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precise a local designation adopted without some suggestion from fact.

99, 100. deserto in littore Proteus agmina phocarum numerat.A recollection from Virgil, Georg. IV. 418-436, where the sea-god Proteus is described in this very occupation of tending and numbering his troops of sea-calves on the beach.

115-117. Ecquid erat tanti Romam vidisse sepultam,etc. A reference to Virgil's First Eclogue, where the shepherd Tityrus tells the shepherd Melibous of his visit to Rome and his first impressions of that great city. As in that Eclogue Tityrus represents Virgil himself, Milton's meaning here is, “Was it of so much consequence for me to go all the way from England to see Rome, even if Rome had been the same vast and unruined city that

was in Virgil's days?” He all but borrows a line of the Eclogue

“ Et quæ tanta fuit Romam tibi causa videndi ?” Milton visited Rome twice in the course of his foreign tour : viz. in Oct. and Nov. 1638, and again in Jan. and Feb. 1639.

126. “ Pastores Thusci”: the wits and literary men of Florence, among whom Milton had spent two months (Aug. and Sept.) in 1638, and again two months (March and April) in 1639. Among these he became acquainted most intimately with the following eight persons, all then of some distinction in Florentine society, and active in its Academies or literary institutions : Benedetto Buommattei, Jacopo Gaddi, Agostino Coltellini, Valerio Chimentelli, Pietro Frescobaldi, Antonio Malatesti, Antonio Francini, and Carlo Dati. But the great Galileo was living in his blindness near Florence, and Milton had been introduced to him also.

127, 128. Thuscus tu quoque Damon, antiquâ genus unde petis Lucumonis ab urbe.For Diodati's genealogy see Introd. to Elegia Prima, I. pp. 253–255. By antiquâ Lucumonis urbeis meant Lucca, Milton perhaps having heard a tradition that it had been founded by one of the old Etruscan Lucumons or kings,-possibly even by that Lucumon who was afterwards Tarquinius Priscus, the fifth King of Rome in the legends. Lucca is certainly an ancient city; but it is doubted now whether it is of Etruscan origin, as no Etruscan remains have been found on the site (see Smith's Dict. of Greek and Roman Geog., Art. Luca). It has already been noted in the Introd. (I. p. 317) that Milton, when on his second visit to Florence, made an excursion of a few days, expressly to see Lucca, the place of Diodati's ancestry. 132. Et potui Lycida certantem audire Menalcam !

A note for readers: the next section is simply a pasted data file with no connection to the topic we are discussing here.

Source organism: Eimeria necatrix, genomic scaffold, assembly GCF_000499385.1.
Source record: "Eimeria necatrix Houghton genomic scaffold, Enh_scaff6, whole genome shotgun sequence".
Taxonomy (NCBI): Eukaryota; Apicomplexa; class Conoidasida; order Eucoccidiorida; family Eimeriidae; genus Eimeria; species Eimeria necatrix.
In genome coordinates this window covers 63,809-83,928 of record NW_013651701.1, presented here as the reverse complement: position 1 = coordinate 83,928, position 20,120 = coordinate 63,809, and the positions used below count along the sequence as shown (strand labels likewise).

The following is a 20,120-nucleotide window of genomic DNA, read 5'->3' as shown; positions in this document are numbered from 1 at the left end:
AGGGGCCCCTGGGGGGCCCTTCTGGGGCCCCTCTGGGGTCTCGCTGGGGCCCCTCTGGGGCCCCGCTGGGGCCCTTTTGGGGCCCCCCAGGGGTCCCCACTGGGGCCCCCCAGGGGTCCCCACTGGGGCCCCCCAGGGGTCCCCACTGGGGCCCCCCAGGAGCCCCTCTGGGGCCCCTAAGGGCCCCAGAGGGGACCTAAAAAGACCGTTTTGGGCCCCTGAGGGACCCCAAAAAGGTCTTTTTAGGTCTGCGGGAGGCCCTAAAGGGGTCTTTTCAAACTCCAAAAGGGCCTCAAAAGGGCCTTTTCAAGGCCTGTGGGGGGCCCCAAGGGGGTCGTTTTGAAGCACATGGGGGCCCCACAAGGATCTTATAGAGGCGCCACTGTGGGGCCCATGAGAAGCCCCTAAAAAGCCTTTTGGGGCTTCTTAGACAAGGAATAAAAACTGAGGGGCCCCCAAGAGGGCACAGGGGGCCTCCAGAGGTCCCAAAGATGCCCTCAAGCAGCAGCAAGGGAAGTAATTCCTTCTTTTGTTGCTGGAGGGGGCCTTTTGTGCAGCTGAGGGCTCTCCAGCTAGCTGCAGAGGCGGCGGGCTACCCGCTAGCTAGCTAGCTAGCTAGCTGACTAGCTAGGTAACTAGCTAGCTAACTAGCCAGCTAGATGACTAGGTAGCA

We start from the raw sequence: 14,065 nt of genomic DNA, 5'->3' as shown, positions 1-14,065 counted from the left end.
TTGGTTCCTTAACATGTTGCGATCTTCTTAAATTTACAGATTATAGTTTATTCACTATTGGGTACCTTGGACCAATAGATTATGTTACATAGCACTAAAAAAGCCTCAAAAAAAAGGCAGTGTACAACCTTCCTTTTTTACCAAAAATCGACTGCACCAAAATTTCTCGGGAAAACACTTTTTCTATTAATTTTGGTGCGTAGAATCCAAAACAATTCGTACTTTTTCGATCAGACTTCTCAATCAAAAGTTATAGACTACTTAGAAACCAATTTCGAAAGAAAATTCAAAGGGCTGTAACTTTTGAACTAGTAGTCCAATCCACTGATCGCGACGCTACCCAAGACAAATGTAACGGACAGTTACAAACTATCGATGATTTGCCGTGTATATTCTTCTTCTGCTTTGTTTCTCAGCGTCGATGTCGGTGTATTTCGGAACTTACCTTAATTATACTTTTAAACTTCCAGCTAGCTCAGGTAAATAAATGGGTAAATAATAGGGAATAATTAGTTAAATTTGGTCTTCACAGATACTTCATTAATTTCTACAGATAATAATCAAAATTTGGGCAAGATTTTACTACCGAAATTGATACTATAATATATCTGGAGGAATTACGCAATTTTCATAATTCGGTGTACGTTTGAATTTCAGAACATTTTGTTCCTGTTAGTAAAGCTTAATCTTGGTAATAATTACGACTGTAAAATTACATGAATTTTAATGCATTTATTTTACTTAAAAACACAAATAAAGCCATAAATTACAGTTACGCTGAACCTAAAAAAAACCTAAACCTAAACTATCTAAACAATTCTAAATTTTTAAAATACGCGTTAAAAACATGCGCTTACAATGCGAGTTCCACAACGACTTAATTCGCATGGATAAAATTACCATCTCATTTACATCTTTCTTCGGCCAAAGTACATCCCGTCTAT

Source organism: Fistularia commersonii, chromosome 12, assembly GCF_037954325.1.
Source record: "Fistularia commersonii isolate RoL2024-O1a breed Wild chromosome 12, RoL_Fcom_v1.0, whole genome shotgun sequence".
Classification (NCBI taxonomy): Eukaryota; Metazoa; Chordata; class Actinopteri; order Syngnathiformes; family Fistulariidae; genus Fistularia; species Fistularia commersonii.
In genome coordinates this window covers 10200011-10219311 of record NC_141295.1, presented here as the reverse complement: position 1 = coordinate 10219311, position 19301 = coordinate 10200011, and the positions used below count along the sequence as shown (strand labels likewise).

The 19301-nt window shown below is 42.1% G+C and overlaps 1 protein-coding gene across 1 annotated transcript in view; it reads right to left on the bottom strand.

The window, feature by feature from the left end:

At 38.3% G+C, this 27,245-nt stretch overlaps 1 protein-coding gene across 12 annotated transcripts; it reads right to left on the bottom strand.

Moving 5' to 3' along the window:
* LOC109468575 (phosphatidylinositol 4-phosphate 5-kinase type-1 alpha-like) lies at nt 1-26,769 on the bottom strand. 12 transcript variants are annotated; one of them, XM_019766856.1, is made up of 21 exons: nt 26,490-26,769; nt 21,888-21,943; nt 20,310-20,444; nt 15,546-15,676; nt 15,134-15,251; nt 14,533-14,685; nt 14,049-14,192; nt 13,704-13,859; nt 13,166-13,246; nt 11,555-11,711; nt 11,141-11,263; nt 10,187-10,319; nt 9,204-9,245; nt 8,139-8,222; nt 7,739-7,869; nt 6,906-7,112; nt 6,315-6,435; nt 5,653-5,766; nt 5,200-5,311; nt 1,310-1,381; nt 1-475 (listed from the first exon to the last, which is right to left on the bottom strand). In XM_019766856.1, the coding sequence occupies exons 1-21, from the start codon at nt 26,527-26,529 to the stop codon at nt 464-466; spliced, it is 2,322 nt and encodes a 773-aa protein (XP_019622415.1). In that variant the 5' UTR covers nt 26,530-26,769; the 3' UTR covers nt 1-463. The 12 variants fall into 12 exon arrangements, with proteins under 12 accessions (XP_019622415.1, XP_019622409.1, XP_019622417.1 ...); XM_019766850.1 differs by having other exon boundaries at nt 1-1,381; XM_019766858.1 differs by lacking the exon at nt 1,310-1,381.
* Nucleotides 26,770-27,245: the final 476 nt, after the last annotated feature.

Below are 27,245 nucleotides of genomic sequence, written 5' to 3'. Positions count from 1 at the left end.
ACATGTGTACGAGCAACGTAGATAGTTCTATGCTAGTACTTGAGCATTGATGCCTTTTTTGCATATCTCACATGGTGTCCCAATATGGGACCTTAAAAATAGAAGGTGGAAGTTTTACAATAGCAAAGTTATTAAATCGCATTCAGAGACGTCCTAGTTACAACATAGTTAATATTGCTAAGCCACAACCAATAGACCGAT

An allusion, in pastoral terms, to the discussions and trials of literary skill he had heard in the Florentine academies. Lycidas and

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Menalcas may be any of the fore-named group of Florentine scholars (note 126). Both names are from the Virgilian Eclogues ; and, though Milton had already two years before appropriated Lycidas immortally to Edward King of Cambridge, he does not hesitate to re-apply the name casually here.

133, 134. “Ipse etiam tentare ausus sum,etc. : i.e. Milton had himself in Florence partaken in the literary discussions of the Academies, and been complimented by his Florentine friends on his poetical and other abilities. See note to Mansus, line 29, for an enumeration of the pieces of verse written by Milton in Italy. While in Florence, he wrote also an interesting Latin letter to Buommattei on his Italian Grammar (Sept.. 10, 1638); and it is possible, though not likely, that he wrote other things which he did not preserve.

Doubtless the “attempts” he speaks of as “not displeasing” his Florentine friends were chiefly such of his Latin poems and academic exercises as he had brought with him from England, or could remember; for it does not seem that any of his Florentine friends could read English, so as to appreciate his Comus, his Lycidas, or his other English pieces.

134, 135. nam sunt et apud me munera vestra,etc. Richardson refers to Virgil, Ed. III. 62, 63, where Menalcas says

“ Et me Phoebus amat : Phoebo sua semper apud me

Munera sunt, lauri, et suave rubens hyacinthus.” I do not doubt, however, that Milton had actually received little gifts, or tokens of remembrance, from his Florentine friends, and that, to be in pastoral keeping, he names these “ fiscella, calathique, et cerea vincla cicuta."